The dental operating microscope is utilized during every single endodontic procedure in our office. Working at high magnification is a “game changer” as far being able to provide predictable, world-class, root canal treatment. Using the microscope, we find more and miss less. We are also able to treat the tooth with a minimum of tooth removal. It has been said that no tooth was made stronger by drilling. If these teeth are going to last a lifetime, as little tooth structure as possible should be removed during treatment. This philosophy is maximized with use of the dental operating microscope. Traditional endodontic access cavities with principles such as “straight line access” and “complete pulp chamber roof removal” are becoming obsolete with the use of the microscope. More dentin is conserved, which intuitively means, the tooth is “weakened” less by our treatment. It is the excessive removal of dentin combined with the patient’s occlusion habits that lead to root fracture.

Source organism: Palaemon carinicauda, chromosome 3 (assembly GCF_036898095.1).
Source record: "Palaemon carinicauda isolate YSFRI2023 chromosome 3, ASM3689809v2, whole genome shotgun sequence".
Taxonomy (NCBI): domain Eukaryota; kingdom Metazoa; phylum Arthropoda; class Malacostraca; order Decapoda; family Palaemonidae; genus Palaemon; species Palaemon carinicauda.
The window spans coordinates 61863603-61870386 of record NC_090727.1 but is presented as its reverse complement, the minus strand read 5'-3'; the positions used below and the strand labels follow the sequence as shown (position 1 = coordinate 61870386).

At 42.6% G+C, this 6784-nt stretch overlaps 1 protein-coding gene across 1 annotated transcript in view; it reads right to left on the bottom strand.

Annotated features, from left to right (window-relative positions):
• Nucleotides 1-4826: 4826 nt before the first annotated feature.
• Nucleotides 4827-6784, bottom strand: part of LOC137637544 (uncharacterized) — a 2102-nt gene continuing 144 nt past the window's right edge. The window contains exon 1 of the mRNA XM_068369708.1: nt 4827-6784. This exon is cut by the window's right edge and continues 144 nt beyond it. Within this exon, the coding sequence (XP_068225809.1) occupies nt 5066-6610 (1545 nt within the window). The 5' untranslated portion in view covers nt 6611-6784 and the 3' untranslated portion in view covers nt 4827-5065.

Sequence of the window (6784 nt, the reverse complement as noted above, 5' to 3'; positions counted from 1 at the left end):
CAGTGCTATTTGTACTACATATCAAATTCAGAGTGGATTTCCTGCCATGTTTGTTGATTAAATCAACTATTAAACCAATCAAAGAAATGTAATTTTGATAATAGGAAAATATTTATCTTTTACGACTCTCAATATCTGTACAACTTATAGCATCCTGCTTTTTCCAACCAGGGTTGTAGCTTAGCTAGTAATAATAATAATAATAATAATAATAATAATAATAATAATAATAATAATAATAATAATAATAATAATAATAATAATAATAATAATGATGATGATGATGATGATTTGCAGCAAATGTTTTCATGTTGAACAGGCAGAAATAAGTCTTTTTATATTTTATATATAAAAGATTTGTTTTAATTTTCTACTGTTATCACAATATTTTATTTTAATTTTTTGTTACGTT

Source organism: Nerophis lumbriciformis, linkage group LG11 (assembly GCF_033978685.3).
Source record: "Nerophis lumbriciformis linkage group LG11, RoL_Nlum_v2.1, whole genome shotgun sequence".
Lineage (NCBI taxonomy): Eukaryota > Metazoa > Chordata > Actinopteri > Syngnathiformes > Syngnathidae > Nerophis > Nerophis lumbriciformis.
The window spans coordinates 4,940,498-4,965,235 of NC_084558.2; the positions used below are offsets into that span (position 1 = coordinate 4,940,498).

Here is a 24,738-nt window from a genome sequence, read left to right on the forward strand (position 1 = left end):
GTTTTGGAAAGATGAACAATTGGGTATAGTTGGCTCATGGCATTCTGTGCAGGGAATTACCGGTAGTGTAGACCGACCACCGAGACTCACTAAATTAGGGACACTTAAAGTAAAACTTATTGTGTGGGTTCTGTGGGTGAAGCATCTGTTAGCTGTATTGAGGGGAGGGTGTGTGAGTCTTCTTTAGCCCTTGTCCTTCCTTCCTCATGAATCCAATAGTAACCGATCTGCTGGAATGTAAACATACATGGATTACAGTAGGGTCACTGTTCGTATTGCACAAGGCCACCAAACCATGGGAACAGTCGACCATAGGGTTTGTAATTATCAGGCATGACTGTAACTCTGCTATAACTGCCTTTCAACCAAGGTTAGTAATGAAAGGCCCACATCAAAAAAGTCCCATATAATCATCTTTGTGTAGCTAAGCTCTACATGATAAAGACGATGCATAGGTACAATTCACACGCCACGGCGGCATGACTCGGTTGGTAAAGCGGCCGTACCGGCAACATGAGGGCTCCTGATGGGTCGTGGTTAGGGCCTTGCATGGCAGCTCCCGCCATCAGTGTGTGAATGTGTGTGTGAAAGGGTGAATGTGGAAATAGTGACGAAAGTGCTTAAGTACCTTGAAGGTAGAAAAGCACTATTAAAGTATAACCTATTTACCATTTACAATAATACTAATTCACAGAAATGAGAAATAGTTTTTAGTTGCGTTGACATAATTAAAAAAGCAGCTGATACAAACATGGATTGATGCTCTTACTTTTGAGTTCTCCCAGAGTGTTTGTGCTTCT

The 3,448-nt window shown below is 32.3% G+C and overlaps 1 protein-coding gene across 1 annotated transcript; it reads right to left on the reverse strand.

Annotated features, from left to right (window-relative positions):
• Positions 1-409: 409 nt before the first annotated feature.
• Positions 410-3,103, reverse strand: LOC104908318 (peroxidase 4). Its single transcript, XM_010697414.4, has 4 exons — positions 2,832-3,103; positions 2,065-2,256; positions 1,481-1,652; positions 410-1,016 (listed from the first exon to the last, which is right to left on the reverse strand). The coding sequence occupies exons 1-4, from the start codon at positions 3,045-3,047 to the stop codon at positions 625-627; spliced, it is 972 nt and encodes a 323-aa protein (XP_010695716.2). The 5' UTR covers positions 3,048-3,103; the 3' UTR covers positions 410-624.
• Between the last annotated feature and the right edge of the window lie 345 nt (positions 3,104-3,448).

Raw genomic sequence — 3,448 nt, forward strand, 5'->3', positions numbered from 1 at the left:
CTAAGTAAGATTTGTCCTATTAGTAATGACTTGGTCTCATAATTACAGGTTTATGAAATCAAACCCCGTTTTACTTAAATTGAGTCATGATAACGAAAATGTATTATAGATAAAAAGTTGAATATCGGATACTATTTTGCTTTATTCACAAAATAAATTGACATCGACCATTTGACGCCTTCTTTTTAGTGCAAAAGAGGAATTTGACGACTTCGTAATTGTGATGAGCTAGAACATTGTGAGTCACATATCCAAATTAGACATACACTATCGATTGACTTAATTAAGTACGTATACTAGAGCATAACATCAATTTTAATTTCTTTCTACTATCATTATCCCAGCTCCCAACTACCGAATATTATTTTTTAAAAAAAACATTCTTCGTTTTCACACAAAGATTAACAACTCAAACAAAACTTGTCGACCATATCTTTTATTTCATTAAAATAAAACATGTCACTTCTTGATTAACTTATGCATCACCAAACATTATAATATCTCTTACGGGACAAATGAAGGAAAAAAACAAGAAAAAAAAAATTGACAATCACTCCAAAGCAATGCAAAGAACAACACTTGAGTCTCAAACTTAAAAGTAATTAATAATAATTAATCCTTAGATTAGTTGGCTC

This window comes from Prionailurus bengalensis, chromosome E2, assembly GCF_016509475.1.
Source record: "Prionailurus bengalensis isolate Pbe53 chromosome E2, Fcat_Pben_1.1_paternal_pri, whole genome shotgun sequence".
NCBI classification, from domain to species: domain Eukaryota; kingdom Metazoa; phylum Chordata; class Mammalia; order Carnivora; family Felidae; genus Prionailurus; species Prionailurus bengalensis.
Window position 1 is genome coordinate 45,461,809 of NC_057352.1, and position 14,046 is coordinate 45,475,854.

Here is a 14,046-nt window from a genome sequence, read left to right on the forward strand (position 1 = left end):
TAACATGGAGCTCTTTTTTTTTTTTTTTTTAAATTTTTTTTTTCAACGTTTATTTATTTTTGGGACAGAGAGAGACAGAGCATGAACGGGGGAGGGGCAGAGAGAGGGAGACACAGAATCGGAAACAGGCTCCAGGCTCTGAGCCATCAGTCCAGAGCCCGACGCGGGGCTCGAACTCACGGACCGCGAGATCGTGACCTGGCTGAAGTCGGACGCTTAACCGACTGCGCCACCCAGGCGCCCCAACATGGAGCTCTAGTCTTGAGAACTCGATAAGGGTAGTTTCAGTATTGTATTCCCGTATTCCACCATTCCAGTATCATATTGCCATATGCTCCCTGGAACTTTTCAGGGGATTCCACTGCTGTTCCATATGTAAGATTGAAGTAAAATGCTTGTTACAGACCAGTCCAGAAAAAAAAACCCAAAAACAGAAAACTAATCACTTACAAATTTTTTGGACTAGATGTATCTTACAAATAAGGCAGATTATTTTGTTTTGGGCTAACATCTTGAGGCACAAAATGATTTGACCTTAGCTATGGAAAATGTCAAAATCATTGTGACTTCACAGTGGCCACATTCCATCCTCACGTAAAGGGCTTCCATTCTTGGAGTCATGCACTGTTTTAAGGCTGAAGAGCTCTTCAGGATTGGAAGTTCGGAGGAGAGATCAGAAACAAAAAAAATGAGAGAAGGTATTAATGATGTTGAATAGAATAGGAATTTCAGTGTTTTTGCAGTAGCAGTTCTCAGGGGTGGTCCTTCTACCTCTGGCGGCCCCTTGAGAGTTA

Patient presented to our office with a chief complaint of temperature sensitivity and biting pain in the lower right quadrant. Tooth #30 had been recently prepared for a crown and provisionalized. The tooth was acutely painful to biting. The provisional crown was removed, the pulp chamber accessed through the existing buccal composite, and the canals medicated with calcium hydroxide. Her symptoms resolved in one week. At the second appointment, root canal treatment was completed and the access cavity was restored with a dual cure composite resin. The provisional crown was replaced and the patient sent for permanent crown cementation. A bare minimum of coronal tooth structure was removed due to increased visibility using the dental operating microscope and a conservative technique.